2. Reintroduction of Mexican wolves to Texas provides an opportunity for the state to promote ecotourism while also educating visitors on the importance of environmental conservation.

3. Wolves need wilderness areas to survive and making sure we have wolves in Texas will help to ensure that we have wilderness. The wilderness that remains in Texas is part of our “great Texas backyard.” Wilderness is a haven from the pressures of our fast-paced society. It provides us with places where we can seek relief from the noise, haste and crowds that too often confine us. It is a place for us to enjoy with friends and families – strengthening our relationships and building lasting memories.

4. Wolves will help to maintain the ecological integrity of one of the greatest gifts Texas has given the nation – Big Bend National Park. Unlike other large national parks that were established from lands already owned by the federal government, Big Bend was privately owned by 100s of land owners before it became a national park. Texans came together during the 1930s and 40s and raised the money to buy the land that was then deeded to the federal government to become the State’s first national park and one of the crown jewels of the National Park Service.

5. The preservation of our natural heritage in Texas is a sacred trust mandated by federal and state law. Texans from all walks of life support efforts to conserve our natural heritage, including endangered species that historically lived in the state.

6. Restoring wolves to Texas will help to bring back the balance of the ecosystem.

7. By chasing and hunting their prey wolves help to re-vegetate habitats impacted by herbivores. These restored plant habitats will benefit other species like birds.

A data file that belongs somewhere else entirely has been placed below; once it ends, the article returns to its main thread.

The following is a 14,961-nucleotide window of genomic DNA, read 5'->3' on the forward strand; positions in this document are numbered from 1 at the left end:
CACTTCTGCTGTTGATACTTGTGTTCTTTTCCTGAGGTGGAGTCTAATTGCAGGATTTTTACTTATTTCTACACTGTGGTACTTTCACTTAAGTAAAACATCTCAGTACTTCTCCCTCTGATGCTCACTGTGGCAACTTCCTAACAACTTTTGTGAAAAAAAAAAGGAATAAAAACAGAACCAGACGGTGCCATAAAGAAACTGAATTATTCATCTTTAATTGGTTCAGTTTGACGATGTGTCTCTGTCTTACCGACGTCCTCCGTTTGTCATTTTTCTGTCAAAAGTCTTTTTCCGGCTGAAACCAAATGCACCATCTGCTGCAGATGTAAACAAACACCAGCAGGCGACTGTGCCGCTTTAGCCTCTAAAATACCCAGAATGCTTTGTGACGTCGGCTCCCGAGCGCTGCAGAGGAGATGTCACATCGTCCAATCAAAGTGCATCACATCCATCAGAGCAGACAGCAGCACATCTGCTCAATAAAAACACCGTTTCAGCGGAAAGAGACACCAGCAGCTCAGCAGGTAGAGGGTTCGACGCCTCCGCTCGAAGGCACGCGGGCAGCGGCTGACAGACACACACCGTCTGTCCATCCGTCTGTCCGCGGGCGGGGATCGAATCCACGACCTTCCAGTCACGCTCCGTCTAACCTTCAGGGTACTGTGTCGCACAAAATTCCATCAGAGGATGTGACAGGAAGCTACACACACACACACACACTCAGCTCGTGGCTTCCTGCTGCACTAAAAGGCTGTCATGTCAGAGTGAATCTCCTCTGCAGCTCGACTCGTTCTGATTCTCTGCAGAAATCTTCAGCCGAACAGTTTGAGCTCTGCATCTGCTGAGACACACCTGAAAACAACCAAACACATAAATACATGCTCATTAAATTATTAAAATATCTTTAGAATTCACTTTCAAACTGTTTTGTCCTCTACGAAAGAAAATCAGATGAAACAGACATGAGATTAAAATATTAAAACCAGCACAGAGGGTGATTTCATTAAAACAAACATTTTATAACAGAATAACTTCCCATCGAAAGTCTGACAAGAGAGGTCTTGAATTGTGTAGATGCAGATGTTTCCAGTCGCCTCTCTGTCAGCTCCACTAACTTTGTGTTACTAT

8. There is growing evidence that some predators, such as wolves, may benefit public health by killing sick wildlife that spread infectious diseases from wild animals to humans and domestic livestock.

9. As dominant predators wolves will help to keep other predators in check like coyotes, foxes and mountain lions.

 

 

 

 

Public Service Board Land Sales

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by Laurence Gibson

On the heels of the city’s recent $3.5 million open space purchase of 366 acres in Northeast El Paso, the old conversation about selling PSB land has been reignited in the form of a new report from El Paso Water’s Public Servce Board Preservation and Conservation Planning Committee. This is a comprehensive 66 page document which may be seen online at Preservation Committee Report.

Your El Paso Group has been active in the PSB land sale story for almost 20 years now. See these headlines from previous Loraxes:

April ‘01: Resist the Proposed PSB Land Sale
May ‘01: PSB Land Sale Update There’s Still Hope
June ‘05: Open Space Tempts El Paso Developers

Those were Mayor Raymond Caballero days when we counted on his mayoral presence at PSB to temper the developers’ requests to sell chunks of our open space under the “good ‘ol boy” system. The land sales guy at PSB was on a first name basis with El Paso developers who were able to say “I want you to sell me this (or that) parcel”of open space.

If you are new to El Paso you may not realize that our water utility purchased thousands of acres around El Paso in the 1900’s. This was to protect our aquifer from being paved over. Even back then there was a realization that we needed to have that land for recharging the aquifer!

With the adoption of our prizewinning Northwest and Northeast Master Plans we breathed a sigh of relief, naively thinking our open space was safe. Now, we seem to have forgotten the wisdom of our elders in setting aside all that land for water.
The consensus from environmentalists at the March 21st PSB meeting is that the committee report contradicts itself by recommending the open space be protected, THEN saying to develop half of it! That would be 3,500 of the approximately 7,000 acres we own around our mountains. The PSB has not yet taken action on that recommendation.

 

Photo Credit – Franklin Mountains, courtesy Ken Steiner